Mothers’ Union Devotion Sunday 23rd August 2020 – the Eleventh Sunday after Trinity

Mothers’ Union Devotion Sunday 23rd August 2020 – the Eleventh Sunday after Trinity

The king of Egypt said to the Hebrew midwives, one of whom was named Shiphrah and the other Puah, ‘When you act as midwives to the Hebrew women, and see them on the birthstool, if it is a boy, kill him; but if it is a girl, she shall live.’ But the midwives feared God; they did not do as the king of Egypt commanded them, but they let the boys live. So, the king of Egypt summoned the midwives and said to them, ‘Why have you done this, and allowed the boys to live?’ The midwives said to Pharaoh, ‘Because the Hebrew women are not like the Egyptian women; for they are vigorous and give birth before the midwife comes to them.’ So, God dealt well with the midwives; and the people multiplied and became very strong. And because the midwives feared God, he gave them families. Exodus 1. 15-21

When we reflect back on the strangeness and loneliness of life over the past few months and watch the increasing numbers of coronavirus infected cases being seen in Europe at the moment it is easy to feel anxious. That the journey towards a more normal life we are currently experiencing might well be halted or indeed regress. As Christians, however, we always have the assurance of hope and the promise of future joy. No more so than in the Bible which contains many stories of people who live through times of great suffering but through their faithful trust in God emerge back into a time of joy.

Take the Hebrew midwives Shiphrah and Puah whose story is told as part of the reading from Exodus set for today. They were exceedingly brave in their support of the women they ministered to. They refused to carry out Pharaoh’s outrageous instructions. And they did that because they knew God and knew that killing God’s precious children in order to save their own lives was wrong. The answer they gave Pharaoh was quite a gambol. Would he see through such as obvious lies or because he did not see the Hebrews as the same of his own people perhaps, he believed the midwives. His own prejudice masking the truth. Still whatever the reality of the midwives’ encounter with Pharaoh the outcome for them was joyful. They were protected by God and they were rewarded with families of their own.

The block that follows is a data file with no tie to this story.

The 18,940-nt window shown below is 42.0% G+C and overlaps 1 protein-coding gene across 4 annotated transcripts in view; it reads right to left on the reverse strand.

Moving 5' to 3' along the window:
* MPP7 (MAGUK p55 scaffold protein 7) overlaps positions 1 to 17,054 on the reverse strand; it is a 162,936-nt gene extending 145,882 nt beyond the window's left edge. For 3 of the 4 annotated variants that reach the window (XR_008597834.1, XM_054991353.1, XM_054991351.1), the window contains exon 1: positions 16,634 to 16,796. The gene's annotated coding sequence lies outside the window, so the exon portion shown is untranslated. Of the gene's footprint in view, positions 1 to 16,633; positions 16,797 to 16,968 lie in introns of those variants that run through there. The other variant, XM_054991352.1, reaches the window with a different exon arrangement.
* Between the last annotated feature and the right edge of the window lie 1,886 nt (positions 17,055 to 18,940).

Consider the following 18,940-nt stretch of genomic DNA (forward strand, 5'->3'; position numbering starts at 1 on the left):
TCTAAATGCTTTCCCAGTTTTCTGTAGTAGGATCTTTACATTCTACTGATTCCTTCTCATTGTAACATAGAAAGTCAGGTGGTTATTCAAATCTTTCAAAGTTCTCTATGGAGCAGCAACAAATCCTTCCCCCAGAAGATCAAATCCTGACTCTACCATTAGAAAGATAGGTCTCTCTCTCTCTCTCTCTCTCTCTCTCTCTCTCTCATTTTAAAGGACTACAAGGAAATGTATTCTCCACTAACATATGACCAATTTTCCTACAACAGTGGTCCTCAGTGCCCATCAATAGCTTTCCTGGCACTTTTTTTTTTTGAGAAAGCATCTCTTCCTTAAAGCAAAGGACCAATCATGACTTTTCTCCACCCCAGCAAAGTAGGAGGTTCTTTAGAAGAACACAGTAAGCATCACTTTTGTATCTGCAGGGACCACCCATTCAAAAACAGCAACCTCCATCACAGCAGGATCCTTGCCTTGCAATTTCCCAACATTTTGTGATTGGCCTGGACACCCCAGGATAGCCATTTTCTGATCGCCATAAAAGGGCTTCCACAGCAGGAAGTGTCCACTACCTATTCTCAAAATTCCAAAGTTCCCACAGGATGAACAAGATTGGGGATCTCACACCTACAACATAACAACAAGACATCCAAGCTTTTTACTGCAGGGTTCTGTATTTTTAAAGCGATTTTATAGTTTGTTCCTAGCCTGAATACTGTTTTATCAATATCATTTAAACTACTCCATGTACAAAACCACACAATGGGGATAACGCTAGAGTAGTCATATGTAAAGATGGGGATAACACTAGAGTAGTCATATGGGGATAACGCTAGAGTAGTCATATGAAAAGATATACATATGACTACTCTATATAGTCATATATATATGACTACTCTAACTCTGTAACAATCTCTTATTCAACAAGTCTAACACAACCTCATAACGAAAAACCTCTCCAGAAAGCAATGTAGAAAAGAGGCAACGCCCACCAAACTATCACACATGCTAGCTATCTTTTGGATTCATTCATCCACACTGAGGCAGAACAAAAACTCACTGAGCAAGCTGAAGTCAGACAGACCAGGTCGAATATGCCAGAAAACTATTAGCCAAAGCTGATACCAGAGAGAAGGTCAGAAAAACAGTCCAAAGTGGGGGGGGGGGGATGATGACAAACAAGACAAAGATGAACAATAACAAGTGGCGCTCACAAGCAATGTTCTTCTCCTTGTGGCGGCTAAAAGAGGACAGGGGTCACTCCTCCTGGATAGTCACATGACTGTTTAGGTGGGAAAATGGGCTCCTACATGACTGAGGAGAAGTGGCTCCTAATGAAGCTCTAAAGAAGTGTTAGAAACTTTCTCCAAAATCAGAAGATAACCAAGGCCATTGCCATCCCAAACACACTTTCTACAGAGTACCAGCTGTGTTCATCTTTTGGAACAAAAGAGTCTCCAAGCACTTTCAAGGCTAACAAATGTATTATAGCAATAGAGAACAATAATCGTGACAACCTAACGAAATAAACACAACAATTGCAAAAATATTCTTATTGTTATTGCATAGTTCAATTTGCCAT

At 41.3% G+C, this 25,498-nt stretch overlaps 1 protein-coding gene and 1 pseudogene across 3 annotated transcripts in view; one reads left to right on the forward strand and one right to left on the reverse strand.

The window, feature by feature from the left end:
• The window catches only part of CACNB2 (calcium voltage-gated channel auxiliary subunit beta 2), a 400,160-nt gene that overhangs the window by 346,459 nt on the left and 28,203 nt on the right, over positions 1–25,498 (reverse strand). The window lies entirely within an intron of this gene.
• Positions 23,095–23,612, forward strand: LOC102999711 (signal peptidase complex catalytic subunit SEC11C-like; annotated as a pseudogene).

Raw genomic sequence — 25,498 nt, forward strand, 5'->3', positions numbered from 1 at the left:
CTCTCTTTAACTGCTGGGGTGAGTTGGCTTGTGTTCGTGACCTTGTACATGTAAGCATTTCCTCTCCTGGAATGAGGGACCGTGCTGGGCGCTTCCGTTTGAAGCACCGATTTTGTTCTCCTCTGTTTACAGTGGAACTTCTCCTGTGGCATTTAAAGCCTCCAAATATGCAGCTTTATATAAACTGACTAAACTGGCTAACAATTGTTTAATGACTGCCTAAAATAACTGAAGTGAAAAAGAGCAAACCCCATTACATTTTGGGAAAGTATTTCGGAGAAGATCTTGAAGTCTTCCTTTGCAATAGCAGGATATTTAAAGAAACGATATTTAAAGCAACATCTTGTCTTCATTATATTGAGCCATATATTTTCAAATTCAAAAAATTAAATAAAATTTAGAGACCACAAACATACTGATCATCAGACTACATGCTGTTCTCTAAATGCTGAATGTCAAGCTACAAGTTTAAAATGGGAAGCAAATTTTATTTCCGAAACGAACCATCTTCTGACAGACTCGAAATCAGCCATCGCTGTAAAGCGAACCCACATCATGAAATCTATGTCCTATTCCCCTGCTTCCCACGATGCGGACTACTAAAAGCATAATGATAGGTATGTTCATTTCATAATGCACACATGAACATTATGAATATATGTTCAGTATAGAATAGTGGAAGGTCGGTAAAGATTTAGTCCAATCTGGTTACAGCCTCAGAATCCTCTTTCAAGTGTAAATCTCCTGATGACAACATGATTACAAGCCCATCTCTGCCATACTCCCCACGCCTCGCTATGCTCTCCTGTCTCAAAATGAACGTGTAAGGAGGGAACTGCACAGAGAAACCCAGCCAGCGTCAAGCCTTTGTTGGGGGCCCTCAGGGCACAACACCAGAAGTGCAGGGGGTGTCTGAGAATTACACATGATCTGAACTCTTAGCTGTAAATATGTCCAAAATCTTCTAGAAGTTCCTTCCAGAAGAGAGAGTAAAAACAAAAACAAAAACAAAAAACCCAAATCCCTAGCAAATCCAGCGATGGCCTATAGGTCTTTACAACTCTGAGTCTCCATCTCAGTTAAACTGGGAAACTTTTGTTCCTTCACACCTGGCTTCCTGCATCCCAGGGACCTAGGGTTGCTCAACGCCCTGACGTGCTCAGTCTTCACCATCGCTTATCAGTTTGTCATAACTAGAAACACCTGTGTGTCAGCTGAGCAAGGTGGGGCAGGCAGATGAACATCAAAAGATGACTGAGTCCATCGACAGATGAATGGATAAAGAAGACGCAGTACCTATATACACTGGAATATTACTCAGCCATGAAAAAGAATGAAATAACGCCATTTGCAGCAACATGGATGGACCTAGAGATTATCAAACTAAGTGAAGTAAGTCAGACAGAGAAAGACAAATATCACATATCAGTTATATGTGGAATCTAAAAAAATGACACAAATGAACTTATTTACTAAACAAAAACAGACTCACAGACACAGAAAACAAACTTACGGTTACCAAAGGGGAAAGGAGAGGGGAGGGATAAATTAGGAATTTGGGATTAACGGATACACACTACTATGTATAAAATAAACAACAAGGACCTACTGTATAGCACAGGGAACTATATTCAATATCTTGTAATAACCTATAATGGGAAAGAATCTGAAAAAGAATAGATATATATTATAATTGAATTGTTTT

Our own faith may not result in such direct physical protection, but we can be sure that Jesus is walking alongside us at the moment. Alongside us in our worries, anxieties, and frustrations. Alongside us when we venture out to a new activity for the first time in months. Alongside us if we take the brave decision to stay away for health reasons when we would like nothing better than to be in company again. With that closeness Jesus not only brings us protection but also an abundance of joy. Joy in the small things, in the apparently ordinary things in life. Joy as we contemplate the beauty and complexity of God’s creation. The wonderful taste of our favourite foods. The smell and colour of our favourite flowers. The loyalty of our four-legged friends.

All created by God to make the world a wonderful place whether our movements are restricted or not.

Lots of love and prayers

Revd Sandra